In August 1947, when the Indian subcontinent was divided in two nations, Karachi became part of Pakistan, a nation with an Islamic identity, almost all Karachi residents, Muslim or Hindu assumed it was mere political theater, but when matters came to head and mob-full of refugees began arrive right into their homes, they had no choice but to flee, leaving everything behind. Appasaheb and family also remained in Karachi till 1948, assuming that the partition was not real. But when a violent mob entered their home, they had to be rescued by two loyal employees – Pathans, who helped them find shelter in a neighbour’s house. My family remains grateful to those Pathans, and their neighbours. Appasaheb rapidly wrapped up his business, and sold it all at a much lower value. The stunned family didn’t even get time to pack luggage and with meagre savings, an extra pair of clothing, his family left for India with tearful eyes.
What awaited them was a fateful journey in one of the three steamer boats to Bombay, traversing through the Arabian sea. At the docks thousands of Gujrati, Marwari, Sindhi and Marathi people awaited the boats to carry them to safety. For victims of partition, the 40-hour sea journey was a dreadful and claustrophobic experience. With no sanitation and hygiene facilities for women it was especially tortuous. My grand-aunt Vimal, I am told, hid a knife in her bag throughout the journey – for self-protection. Nonetheless, when the family finally reached Bombay, they immediately traveled on to their native village in Vengurla as their immediate resort. But Appasaheb was not one to give up, and he decided to put his past behind to reestablish a new life. He again moved to Bombay with family staying on the outskirts of Bombay, Goregaon till 1951 and later he found a 600 sq ft home in Mahim that also became a shelter for partition victims before they moved on.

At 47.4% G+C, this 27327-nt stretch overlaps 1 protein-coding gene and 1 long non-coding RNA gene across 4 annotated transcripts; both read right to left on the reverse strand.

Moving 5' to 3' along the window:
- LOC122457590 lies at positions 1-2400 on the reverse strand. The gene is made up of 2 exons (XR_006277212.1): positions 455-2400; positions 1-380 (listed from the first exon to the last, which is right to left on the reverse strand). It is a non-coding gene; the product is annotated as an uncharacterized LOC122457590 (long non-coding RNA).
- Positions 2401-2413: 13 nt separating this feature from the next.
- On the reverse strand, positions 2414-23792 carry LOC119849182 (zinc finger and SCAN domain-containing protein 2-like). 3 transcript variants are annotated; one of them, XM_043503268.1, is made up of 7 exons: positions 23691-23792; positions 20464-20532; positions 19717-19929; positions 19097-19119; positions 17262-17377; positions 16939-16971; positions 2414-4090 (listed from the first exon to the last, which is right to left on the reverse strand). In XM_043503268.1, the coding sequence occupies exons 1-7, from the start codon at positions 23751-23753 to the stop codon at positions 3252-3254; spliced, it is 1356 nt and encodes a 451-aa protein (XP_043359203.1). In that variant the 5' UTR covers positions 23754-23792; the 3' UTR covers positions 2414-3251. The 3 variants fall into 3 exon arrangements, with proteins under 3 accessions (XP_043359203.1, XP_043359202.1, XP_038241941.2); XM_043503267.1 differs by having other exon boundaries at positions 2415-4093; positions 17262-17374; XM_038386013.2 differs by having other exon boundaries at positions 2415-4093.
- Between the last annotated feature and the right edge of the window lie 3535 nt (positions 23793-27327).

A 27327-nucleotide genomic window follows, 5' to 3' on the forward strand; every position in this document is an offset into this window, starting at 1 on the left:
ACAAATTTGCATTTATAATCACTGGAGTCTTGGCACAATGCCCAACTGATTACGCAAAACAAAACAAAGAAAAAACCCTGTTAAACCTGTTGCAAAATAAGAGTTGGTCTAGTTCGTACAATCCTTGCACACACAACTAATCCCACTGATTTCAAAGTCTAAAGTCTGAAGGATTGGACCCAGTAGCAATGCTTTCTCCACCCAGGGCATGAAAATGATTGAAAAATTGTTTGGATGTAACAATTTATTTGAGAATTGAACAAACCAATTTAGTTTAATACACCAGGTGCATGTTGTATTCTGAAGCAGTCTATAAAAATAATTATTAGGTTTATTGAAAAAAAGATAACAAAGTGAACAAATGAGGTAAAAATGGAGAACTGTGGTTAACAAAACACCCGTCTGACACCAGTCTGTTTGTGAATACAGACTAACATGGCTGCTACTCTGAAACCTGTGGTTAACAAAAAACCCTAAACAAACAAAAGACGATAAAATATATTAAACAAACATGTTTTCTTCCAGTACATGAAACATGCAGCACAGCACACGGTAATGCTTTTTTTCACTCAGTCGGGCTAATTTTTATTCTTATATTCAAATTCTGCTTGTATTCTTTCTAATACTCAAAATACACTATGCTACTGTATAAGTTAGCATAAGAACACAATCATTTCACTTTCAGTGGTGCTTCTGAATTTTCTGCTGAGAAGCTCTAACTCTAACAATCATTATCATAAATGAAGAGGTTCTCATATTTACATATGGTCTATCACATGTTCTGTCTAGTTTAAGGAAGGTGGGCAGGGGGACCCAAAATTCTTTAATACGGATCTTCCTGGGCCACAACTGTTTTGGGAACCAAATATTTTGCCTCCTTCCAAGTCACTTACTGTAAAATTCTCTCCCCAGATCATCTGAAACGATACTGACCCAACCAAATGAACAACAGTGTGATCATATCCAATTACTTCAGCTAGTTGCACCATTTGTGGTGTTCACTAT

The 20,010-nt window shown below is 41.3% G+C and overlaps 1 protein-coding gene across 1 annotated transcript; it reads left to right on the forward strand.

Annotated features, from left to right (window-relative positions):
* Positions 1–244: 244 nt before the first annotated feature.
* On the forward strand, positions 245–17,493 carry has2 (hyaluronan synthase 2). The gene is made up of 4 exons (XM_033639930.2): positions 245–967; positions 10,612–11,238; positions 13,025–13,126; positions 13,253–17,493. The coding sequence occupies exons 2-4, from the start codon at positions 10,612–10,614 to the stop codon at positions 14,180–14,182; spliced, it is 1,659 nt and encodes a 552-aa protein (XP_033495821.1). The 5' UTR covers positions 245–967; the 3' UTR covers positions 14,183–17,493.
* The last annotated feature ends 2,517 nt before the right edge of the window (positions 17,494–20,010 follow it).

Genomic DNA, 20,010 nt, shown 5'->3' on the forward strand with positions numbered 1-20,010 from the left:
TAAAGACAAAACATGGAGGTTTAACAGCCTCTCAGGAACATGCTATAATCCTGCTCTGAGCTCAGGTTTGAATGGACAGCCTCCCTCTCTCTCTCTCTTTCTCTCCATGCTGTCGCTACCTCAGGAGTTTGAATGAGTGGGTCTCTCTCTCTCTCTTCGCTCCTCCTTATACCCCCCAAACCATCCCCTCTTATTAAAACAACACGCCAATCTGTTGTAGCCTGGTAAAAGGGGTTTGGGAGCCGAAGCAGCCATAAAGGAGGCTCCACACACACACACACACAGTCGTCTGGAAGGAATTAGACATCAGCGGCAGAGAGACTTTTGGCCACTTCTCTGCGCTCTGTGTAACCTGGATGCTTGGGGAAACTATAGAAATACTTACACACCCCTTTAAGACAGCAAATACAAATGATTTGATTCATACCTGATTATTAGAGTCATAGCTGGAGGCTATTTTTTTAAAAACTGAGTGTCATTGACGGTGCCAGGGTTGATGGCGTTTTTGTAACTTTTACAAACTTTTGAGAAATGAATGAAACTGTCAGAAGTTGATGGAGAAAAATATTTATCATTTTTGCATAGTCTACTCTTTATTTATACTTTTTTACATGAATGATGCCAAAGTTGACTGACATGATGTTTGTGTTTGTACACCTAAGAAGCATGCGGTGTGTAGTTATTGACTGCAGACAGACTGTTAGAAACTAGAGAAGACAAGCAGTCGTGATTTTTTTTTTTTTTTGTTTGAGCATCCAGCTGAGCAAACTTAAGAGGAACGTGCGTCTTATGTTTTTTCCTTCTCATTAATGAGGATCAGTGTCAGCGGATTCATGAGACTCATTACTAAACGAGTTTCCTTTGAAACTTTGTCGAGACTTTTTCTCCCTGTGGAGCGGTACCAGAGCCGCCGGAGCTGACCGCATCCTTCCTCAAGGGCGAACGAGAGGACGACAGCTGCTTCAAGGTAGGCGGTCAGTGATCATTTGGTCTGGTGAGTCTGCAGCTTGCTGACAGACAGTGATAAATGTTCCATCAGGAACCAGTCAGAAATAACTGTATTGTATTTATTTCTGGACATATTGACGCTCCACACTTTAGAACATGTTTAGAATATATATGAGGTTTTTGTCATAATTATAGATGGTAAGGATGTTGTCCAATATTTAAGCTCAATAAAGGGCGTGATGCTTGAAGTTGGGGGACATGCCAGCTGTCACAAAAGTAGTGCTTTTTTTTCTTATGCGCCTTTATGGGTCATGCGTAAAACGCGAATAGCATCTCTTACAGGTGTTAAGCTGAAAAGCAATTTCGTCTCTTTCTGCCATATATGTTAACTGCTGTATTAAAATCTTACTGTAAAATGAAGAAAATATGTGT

Appasaheb then established a company called Sachin & Co followed by a Ramesh & Co. that sold hardware and tools and soon he became the sole suppliers of lights to ships. Secular in nature, the experience of partition and communalism did not colour his judgement, and many divisions of his company were run by skilled Muslim labour. Recognising the importance of automobiles and engineering in India’s future he bought a plot from Portuguese church in Prabhadevi area to establish Marathe Udyog Bhavan that supplied spare parts to engineers of TELCO, Philips, Mahindra and Premier Automobiles. For a church to sell their land to a Marathi Brahmin family was unheard of but they did. Among his many other achievements he even supervised the prototype for the first Offset Printing Machine in India, that received world-wide recognition. In his honour, and for his contributions to the country, and his community, the BMC (Bombay Municipal Corporation) dedicated a road Appasaheb Marathe Marg in his name that runs parallel to the Siddhivinayak Temple in Prabhadevi, Mumbai.
Appasaheb passed away in 1969, and while he was a giant in the Maharashtrian Business community, he shows us a simple, and a personal side of affection and commitment towards his family. I, his great grandson stand deeply inspired.
The addition of this Photo-Narrative to the archive has been made possible due to the generous consideration towards Research Internships by Nazar Foundation, New Delhi.